“And are you going to have a mayor who is fundamentally sympathetic? Or somebody who’s gonna shut the door on that kind of deliberation?” Glidden said.

Glidden is not the only mayoral candidate with Holyoke Canal water running through his or her veins. However, he has highlighted specifics of his biography during the campaign.

The Glidden household was intergenerational. Born in Holyoke, the candidate considers himself raised by both his parents and his grandmother, who once taught at Holyoke Catholic. His father was fixture of the community. As Glidden prepared to go off to Williams College, his father became ill. He died days before a big party at the Boys & Girls club. Glidden thinks back to giving a eulogy for his father before a packed church as a key threshold in his life.

“I have many memories of riding around in the car with him, and he’s pointing to the various baseball fields in town where he played and became a legend, he would say,” Glidden said, his voice a bit lower than his usual chill tone, like a trusted wingman.

Within months, his grandmother slipped into a coma. She came out of it, but passed away a year or so later. Glidden discovered a picture of himself amid prayer cards in a desk of hers. He surmised she was praying for him after what he had been through.

Glidden is careful to note other have faced far worse tragedies, but he says his experience is formative and underpins his campaign.

“I think with my with them two,” he said of his father and grandmother, “it’s the rootedness in the community, but it’s also a sense of the fragility of life and the preciousness of our time together.”

Holyoke debate

The candidates at a Holyoke Chamber of Commerce/Taxpayers Associate Debate. (still via Holyoke Chamber/Taxpayers & Holyoke Media)

Nobody has really attacked Glidden as a sophist. However, a question at a recent candidate forum asked how he would handle practical elements of being mayor, not just the feel-good stuff. Glidden almost bridled at the implication he had not addressed the office’s nuts and bolts. He pointed to his work with Community Access, a New York-based nonprofit at which he worked before returning home to run for mayor.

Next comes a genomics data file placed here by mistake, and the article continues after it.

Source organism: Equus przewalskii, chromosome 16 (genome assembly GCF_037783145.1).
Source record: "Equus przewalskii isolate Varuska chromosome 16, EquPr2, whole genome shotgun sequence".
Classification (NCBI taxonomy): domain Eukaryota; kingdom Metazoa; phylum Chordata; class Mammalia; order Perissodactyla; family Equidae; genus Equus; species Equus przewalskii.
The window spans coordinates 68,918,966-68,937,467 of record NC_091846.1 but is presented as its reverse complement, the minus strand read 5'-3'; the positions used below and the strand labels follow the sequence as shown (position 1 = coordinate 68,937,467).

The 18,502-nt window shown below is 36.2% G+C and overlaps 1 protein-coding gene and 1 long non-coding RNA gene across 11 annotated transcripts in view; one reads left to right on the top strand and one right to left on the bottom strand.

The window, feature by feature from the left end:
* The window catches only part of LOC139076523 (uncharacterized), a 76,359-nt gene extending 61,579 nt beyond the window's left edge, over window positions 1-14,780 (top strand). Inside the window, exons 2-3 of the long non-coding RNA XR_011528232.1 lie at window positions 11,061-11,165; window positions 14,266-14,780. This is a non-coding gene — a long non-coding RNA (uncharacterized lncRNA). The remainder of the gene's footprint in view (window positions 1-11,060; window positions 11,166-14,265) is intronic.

After the event, he put out an open letter that challenged fellow candidate Joshua Garcia’s claim that Holyoke was on the brink of receivership. He cited outside analysts reports that said finances were sound, but called for a consolidation of fiscal functions, which Glidden supports.

“Now, management’s important. Of course, it is,” Glidden told WMP&I. “But it’s important to be clear the nobody on that stage on Thursday night has ever managed the city of Holyoke, or anything comparable if we’re being honest about that.”

Glidden is confident in his own ability to manage. However, he does not appear to dismiss concerns that the next mayor should be more seasoned. Rather, he has highlighted his time in New York. Community Access is one of that city’s oldest nonprofits focused on the intersection of mental health and homelessness.

Jon Curtis, the former Communications Director at Community Access supervised Glidden through the latter’s time there. He said Glidden was especially valuable because he showed a willingness to learn and adapt. That is not given in the nonprofit space, where people may have a “fixed notion” about how things should happen.